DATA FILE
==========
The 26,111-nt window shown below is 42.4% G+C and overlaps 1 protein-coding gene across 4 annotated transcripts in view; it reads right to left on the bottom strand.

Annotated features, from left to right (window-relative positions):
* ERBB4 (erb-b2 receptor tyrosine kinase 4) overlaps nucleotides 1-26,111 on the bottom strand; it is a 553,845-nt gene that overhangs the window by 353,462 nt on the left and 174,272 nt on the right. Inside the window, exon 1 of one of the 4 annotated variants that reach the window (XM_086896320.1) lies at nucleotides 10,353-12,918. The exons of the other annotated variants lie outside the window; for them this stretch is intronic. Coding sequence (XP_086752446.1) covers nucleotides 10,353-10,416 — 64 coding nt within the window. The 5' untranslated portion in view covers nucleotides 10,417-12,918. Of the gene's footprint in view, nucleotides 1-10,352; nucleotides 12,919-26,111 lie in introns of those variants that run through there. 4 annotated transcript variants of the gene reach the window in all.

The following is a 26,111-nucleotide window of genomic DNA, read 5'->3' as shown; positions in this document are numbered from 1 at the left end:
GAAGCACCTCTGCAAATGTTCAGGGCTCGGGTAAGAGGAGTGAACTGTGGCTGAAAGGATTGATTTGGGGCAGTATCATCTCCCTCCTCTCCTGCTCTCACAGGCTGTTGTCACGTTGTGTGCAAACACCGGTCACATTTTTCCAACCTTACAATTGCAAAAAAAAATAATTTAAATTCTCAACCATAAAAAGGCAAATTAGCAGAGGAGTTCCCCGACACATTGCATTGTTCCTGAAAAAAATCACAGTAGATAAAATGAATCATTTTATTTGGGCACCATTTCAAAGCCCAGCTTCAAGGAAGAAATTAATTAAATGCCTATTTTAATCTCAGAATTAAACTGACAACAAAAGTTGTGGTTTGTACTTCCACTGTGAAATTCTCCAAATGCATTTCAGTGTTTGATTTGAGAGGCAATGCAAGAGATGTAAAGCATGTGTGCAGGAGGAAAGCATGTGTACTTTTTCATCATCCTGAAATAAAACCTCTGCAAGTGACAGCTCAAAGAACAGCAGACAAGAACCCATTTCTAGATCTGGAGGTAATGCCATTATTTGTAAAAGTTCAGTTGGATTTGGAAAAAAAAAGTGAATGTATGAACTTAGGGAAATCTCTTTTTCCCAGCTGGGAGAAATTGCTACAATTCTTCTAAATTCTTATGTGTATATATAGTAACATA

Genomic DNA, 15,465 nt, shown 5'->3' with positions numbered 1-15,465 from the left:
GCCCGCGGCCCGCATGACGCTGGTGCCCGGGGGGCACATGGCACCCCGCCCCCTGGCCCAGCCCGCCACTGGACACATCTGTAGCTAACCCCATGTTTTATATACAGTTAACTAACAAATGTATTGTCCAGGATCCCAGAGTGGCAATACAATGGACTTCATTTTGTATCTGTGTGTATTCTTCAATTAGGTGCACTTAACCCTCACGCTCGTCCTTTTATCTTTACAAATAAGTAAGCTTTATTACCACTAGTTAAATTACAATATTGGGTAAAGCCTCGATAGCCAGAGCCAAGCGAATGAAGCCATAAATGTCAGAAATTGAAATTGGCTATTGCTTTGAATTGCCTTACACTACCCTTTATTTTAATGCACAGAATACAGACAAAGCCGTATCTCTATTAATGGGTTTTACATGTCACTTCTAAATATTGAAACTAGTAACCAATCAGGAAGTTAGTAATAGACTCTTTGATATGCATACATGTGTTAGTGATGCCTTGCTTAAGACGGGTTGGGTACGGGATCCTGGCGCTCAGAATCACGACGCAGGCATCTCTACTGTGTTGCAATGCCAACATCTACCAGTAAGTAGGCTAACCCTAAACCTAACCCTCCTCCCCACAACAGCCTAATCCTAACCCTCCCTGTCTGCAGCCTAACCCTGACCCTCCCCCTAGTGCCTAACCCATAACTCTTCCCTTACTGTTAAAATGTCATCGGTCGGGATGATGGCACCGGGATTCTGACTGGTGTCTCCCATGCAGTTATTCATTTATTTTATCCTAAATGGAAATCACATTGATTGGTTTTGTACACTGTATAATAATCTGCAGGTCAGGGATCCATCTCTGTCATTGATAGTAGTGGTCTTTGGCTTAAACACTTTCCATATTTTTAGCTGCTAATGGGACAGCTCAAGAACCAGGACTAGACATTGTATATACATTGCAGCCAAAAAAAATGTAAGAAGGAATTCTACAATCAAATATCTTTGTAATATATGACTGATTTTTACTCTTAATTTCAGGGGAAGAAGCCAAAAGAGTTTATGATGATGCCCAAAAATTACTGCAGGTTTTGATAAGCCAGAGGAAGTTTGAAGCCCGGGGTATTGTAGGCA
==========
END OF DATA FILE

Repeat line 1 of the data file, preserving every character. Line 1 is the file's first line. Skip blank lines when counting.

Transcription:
The 26,111-nt window shown below is 42.4% G+C and overlaps 1 protein-coding gene across 4 annotated transcripts in view; it reads right to left on the bottom strand.